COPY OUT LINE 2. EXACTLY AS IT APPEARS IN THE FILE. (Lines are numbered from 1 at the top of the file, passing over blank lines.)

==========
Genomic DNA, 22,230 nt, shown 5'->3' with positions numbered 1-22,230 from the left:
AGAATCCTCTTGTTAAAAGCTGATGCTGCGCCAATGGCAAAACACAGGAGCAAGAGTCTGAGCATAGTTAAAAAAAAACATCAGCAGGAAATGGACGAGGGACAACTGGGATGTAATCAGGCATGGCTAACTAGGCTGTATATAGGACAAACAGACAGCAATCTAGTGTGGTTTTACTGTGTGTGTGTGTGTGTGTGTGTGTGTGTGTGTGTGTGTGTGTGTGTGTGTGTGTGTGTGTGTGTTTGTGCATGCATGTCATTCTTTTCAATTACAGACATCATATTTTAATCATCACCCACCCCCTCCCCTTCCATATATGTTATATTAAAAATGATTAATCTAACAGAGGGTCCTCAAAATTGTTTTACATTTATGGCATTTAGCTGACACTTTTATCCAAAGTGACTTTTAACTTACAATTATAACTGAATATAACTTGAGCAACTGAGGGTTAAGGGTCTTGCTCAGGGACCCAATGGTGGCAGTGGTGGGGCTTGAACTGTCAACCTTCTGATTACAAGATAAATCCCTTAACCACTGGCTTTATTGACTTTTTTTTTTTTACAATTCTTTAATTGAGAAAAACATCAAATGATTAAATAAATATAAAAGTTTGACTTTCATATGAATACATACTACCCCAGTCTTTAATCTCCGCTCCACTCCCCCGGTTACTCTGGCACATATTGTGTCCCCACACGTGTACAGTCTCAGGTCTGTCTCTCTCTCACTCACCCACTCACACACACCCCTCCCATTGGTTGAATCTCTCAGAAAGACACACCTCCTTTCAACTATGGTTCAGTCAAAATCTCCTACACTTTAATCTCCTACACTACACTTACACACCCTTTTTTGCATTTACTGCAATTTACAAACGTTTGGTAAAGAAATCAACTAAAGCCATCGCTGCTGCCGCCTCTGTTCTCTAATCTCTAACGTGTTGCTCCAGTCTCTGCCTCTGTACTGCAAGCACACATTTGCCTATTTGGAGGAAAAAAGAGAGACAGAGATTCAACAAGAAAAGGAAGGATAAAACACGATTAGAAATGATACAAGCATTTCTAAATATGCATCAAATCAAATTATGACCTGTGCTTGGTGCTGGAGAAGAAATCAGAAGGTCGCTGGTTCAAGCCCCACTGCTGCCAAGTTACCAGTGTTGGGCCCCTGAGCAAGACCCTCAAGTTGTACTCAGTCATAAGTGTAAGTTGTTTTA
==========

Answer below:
AGAATCCTCTTGTTAAAAGCTGATGCTGCGCCAATGGCAAAACACAGGAGCAAGAGTCTGAGCATAGTTAAAAAAAAACATCAGCAGGAAATGGACGAGGGACAACTGGGATGTAATCAGGCATGGCTAACTAGGCTGTATATAGGACAAACAGACAGCAATCTAGTGTGGTTTTACTGTGTGTGTGTGTGTGTGTGTGTGTGTGTGTGTGTGTGTGTGTGTGTGTGTGTGTGTGTGTGTGTTTGTGCATGCATGTCATTCTTTTCAATTACAGACATCATATTTTAATCATCACCCACCCCCTCCCCTTCCATATATGTTATATTAAAAATGATTAATCTAACAGAGGGTCCTCAAAATTGTTTTACATTTATGGCATTTAGCTGACACTTTTATCCAAAGTGACTTTTAACTTACAATTATAACTGAATATAACTTGAGCAACTGAGGGTTAAGGGTCTTGCTCAGGGACCCAATGGTGGCAGTGGTGGGGCTTGAACTGTCAACCTTCTGATTACAAGATAAATCCCTTAACCACTGGCTTTATTGACTTTTTTTTTTTTACAATTCTTTAATTGAGAAAAACATCAAATGATTAAATAAATATAAAAGTTTGACTTTCATATGAATACATACTACCCCAGTCTTTAATCTCCGCTCCACTCCCCCGGTTACTCTGGCACATATTGTGTCCCCACACGTGTACAGTCTCAGGTCTGTCTCTCTCTCACTCACCCACTCACACACACCCCTCCCATTGGTTGAATCTCTCAGAAAGACACACCTCCTTTCAACTATGGTTCAGTCAAAATCTCCTACACTTTAATCTCCTACACTACACTTACACACCCTTTTTTGCATTTACTGCAATTTACAAACGTTTGGTAAAGAAATCAACTAAAGCCATCGCTGCTGCCGCCTCTGTTCTCTAATCTCTAACGTGTTGCTCCAGTCTCTGCCTCTGTACTGCAAGCACACATTTGCCTATTTGGAGGAAAAAAGAGAGACAGAGATTCAACAAGAAAAGGAAGGATAAAACACGATTAGAAATGATACAAGCATTTCTAAATATGCATCAAATCAAATTATGACCTGTGCTTGGTGCTGGAGAAGAAATCAGAAGGTCGCTGGTTCAAGCCCCACTGCTGCCAAGTTACCAGTGTTGGGCCCCTGAGCAAGACCCTCAAGTTGTACTCAGTCATAAGTGTAAGTTGTTTTA